Steve Jobs, Bill Gates, and others are the tech rock stars of our generation, now they’re in a comic book. Click the jump to read more.
Nowhere Men #1
Written by Eric Stephenson
Art by Nate Bellgarde & Jordie Bellaire
Published by Image Comics
If tech geniuses like Steve Jobs and Bill Gates joined forces as one corporation to perfect the world, they would become all powerful beings, not that they aren’t already. Writer, Eric Stephenson (publisher of Image Comics and writer of Hector Plasm) tells a story of this particular situation where science and technology who join forces to monopolize the world. It’s a fascinating story and a reflective piece of work by Stephenson.
Synopsis: The dawn of a new age of enlightenment, where science has become the new rock ‘n’ roll. Scientists have become the rock stars of technology turning the world on its heels from out of nowhere. When it’s all said and done, how did these scientists become who they are? At what costs? And how are they able to stay relevant over the years?
Good: A phenomenal writer, Stephenson uses a lot of elements to help the readers get to know the characters in this story. We are first introduced to the four men or “rock stars” of science:
You must pay close attention to the illustrated literature presented throughout this book. These are elements that establish not only the plot, but also the characters within this first issue. It’s a beautiful move by Stephenson and a quite remarkable method to engage the reader.
From the overall feeling of the book to how he wants the story to be illustrated on page to overall direction of the how he pictures the characters as an ensemble, Stephenson has a clear path set out for this book. It’s a home run and it’s very appropriate for this day and age especially with companies like Apple and Microsoft constantly trying to outdo each other. Stephenson might not be writing a reflective piece with this book, but it’s easy to see how it can be; Technology is so highly praised in our society, but the ideas of technology are rooted farther back in history. Stephenson takes the book back to the 1960’s, using the nostalgic appeal of MOD style in this book. Fans of 2001: A Space Odyssey and Star Wars: A New Hope will also appreciate this book as Stephenson pays homage to both movies AND current science fiction, all reflected in the look of the technology (computers and space ships) in his book. It’s quite retro and it has a classic appeal and artist Nate Bellegarde (Hector Plasm, Brit, and Atom Eve) has really paid attention to all the details.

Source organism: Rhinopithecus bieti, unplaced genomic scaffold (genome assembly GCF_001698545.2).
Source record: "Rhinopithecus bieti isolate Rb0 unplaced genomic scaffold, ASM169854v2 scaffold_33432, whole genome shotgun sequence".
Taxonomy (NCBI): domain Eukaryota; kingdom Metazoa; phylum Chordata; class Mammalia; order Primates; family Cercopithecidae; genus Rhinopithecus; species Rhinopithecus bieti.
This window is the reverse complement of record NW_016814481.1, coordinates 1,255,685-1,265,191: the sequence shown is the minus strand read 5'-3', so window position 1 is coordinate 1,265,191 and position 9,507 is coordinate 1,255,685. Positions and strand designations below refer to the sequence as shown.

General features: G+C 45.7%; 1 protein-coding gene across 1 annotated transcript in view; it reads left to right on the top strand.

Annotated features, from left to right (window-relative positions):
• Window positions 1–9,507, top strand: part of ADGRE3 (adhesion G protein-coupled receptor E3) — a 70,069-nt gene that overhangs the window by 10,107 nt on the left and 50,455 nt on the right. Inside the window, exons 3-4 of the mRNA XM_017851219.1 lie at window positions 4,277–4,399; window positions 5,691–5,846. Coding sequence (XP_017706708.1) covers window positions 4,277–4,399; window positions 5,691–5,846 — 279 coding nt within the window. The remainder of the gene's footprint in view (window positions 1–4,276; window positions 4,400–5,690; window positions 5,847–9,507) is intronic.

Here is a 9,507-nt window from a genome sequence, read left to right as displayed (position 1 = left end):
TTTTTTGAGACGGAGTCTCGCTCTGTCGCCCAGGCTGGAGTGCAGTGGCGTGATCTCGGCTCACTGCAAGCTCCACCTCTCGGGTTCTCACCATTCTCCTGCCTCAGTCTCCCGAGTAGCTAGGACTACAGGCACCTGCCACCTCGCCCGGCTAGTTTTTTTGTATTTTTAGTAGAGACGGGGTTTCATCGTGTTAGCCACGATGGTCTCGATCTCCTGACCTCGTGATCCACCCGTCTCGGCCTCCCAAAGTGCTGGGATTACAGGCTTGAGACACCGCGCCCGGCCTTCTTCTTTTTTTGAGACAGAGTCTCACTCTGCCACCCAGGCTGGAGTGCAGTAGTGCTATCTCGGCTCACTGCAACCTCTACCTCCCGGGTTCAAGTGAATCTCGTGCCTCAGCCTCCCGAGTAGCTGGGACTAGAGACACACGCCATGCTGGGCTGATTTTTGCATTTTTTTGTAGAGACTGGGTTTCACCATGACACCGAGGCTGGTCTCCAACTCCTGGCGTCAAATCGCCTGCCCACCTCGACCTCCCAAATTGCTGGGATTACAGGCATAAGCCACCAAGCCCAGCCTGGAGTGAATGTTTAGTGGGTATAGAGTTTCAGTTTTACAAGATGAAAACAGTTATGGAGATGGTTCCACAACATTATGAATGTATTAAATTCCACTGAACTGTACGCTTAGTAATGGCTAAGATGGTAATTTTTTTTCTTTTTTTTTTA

Bellegarde illustrates the drama behind the dialogue taking place between the characters in this issue and does well with non-dialogue scenes, all of which still hold as weight as the dialogue scenes. It is clear that Bellegarde’s collaboration with Stephenson is well communicated; The two are a perfect match to each other and understand the feeling of how the book needs to be delivered to readers.
Bad: It’s a first issue in a series of what is to become a long run. We’ll have to see how far along Stephenson gets with this book before judging anything to harshly. For right now, it’s an amazing issue in a series that will be a reflection of our technological time.
It’s a sci-fi drama filled with heated conversations, mass hysteria, and self doubt. What you can expect out of this book is a lot characters who are all connected to the main plot but What that over arching plot will be, we’ll have to wait to read more in order to find out. If you’re expecting a bunch of superheroes saving the world, this is not the book for you. There are no heroes or villains specifically, only reality based people who create the technology to perfect the world and those who use it. Nowhere Men is one of those books that have been appropriately released in a time that readers can reflect on the technological fads and trends around them and really think.
What did you think of Nowhere Men#1? Are you reading this issue? Why or why not?
Enjoy this gallery of images from the first issue. PLUS the cover for Issue #2!